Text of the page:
We’re living and working in uncertain times, and this can bring up questions about what employers can and can’t ask of their employees.
Here Jaenine Badenhorst, Senior Solicitor with Rainey Collins answers some common questions about what employers are allowed to do when it comes to leave and entitlements during COVID-19.
Can my employer make me take annual leave?
With business operating restrictions in place due to COVID-19, some employees have been told they must take their annual leave.
“This practice is likely to be illegal because the forced leave is not for the purpose of rest and recreation intended under the Holidays Act,” Badenhorst says. “If, however, you ask to take annual leave, or agree to take leave without undue pressure over this period of time, then there’s unlikely to be an issue.”
Badenhorst notes that employees are also allowed to “cash up”, up to one week’s annual leave entitlement by making a request in writing to their employer. “Your employer may refuse, but must do so in writing (although they do not need to provide a reason for the refusal),” she says.
It’s important to know, Badenhorst says, that your employer must not put pressure on you to cash up your annual leave to supplement your wages during restricted business operations due to COVID-19.
“If your employer does not pay you correctly for your annual leave,” Badenhorst says, “they may be liable to reinstate the annual leave entitlement used, in addition to what has already been paid for annual leave taken.”
Can my employer make me take a pay cut?
“The short answer is no,” Badenhorst says.
“The Wages Protection Act requires employers to pay their employees their full agreed rate (as recorded in their employment agreement), every pay period and without deduction. There are very limited situations when your employer can deduct from your pay.”
However, Badenhorst points out that employees and employers can agree to modify remuneration. “Any such negotiations must be conducted in good faith,” she says. “Employers can find themselves paying significant penalties if they are found to be forcing employees to agree to pay cuts under duress.”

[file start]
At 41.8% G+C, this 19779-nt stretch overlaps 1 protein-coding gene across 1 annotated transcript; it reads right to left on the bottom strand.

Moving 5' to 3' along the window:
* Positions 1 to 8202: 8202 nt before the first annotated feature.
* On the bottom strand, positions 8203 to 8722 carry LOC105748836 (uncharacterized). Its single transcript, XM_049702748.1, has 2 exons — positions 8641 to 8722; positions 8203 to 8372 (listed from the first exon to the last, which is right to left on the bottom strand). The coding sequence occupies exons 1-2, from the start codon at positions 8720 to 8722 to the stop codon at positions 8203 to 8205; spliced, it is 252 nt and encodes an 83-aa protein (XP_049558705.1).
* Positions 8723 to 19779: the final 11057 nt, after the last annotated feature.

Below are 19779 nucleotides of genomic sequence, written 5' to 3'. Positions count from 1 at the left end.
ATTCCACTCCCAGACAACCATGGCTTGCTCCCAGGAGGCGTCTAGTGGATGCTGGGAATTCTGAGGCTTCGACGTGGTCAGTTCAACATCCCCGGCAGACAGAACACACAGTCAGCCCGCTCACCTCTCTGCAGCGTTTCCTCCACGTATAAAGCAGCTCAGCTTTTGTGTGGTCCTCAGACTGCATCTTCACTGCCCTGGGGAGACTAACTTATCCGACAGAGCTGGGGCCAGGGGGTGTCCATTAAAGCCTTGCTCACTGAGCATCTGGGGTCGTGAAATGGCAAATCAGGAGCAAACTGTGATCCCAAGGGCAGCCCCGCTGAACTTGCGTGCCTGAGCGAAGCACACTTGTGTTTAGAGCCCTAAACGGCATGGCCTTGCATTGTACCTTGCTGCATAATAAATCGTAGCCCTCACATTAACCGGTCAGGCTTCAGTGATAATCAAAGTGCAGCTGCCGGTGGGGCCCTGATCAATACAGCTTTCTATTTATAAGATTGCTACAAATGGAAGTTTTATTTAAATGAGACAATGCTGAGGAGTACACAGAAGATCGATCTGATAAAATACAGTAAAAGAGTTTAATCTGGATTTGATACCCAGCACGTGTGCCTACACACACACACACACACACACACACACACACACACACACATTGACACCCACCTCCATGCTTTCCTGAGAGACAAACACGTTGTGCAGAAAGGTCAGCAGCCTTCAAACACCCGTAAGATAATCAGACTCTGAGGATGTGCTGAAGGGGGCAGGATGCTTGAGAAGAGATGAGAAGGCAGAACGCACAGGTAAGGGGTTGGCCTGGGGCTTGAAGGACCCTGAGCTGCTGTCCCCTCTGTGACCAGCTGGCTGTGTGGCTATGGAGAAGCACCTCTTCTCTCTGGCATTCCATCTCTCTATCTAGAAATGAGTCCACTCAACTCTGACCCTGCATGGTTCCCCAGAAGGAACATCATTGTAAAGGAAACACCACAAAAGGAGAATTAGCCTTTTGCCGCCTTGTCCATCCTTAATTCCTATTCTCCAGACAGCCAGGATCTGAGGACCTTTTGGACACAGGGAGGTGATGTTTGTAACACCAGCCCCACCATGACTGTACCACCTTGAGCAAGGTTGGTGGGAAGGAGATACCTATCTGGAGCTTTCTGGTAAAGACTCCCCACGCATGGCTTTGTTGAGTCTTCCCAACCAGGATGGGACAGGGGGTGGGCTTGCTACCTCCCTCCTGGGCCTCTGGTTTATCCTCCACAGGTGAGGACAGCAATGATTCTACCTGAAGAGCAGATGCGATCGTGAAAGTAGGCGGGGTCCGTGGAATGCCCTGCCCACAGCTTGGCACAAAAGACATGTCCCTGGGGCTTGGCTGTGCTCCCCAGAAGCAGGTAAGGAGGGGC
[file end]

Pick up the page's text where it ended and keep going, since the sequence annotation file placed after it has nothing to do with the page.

During COVID-19, you may have agreed to take a voluntary pay cut, but any change to your pay must only happen if a fair process has been followed.
“Your employer must provide you with sufficient information about the reasons for the variation, and also a fair opportunity to provide your input before anything is made final,” Badenhorst says. “Your employer would be wise to demonstrate to you that they have considered other alternatives (such as applying for government assistance under the Wage Subsidy Scheme, the Business Finance Guarantee Scheme or the Mortgage Holiday Scheme).”
Badenhorst emphasises that you are under no obligation to accept a variation to your pay. “But you must carefully consider whether the business will then be forced to look at redundancy or a restructure at a lower pay rate for the job,” she says.
Can my employer reduce my hours?
“Like with any other terms on an employment agreement, your employer can’t make a unilateral change to the terms of employment,” Badenhorst says. “That means, a change can only be made by agreement between both your employer and you.”
This is still the case during COVID-19.
“If your employer wants or needs to reduce the hours you work, they must follow a fair process in obtaining your agreement,” Badenhorst says. “This means you cannot be coerced into reducing your hours – you must willingly agree.”
If you have discussed the issue with your employer and have agreed to reduce your hours, Badenhorst says it’s important to note that unless the agreement for reduced hours is for a set period of time or has an expiry, the change is permanent.
“You may be wise to put in place temporary measures to begin with if it’s not clear how long the changes need to be kept in place,” she advises.
Can my boss make me work from home?
“Your place of work is normally recorded in your employment agreement,” Badenhorst says. “This means your employer can’t decide to change your place of work without your agreement. Changes in working location may be agreed upon by both parties and should be recorded in writing.”
However Badenhorst notes that the situation is different when the government requires businesses to operate remotely.
“When the government requires businesses to operate remotely, those that are capable of working from home must do so,” she says. “A refusal to work from home, if you are able, could lead to disciplinary action and termination after a fair investigation. If you refuse to work then your employer can mark you as absent and not pay you for the days you didn’t work.”
What can I do if I think something is wrong?
If you think your employer has breached the rules, then seek help. You can contact your union (if you’re a member) or request legal advice from specialist employment lawyers.
Information provided in this article is general only and it does not constitute legal advice and should not be relied upon as such. SEEK provides no warranty as to its accuracy, reliability or completeness. Before taking any course of action related to this article you should make your own inquiries and seek independent advice (including the appropriate legal advice) on whether it is suitable for your circumstances.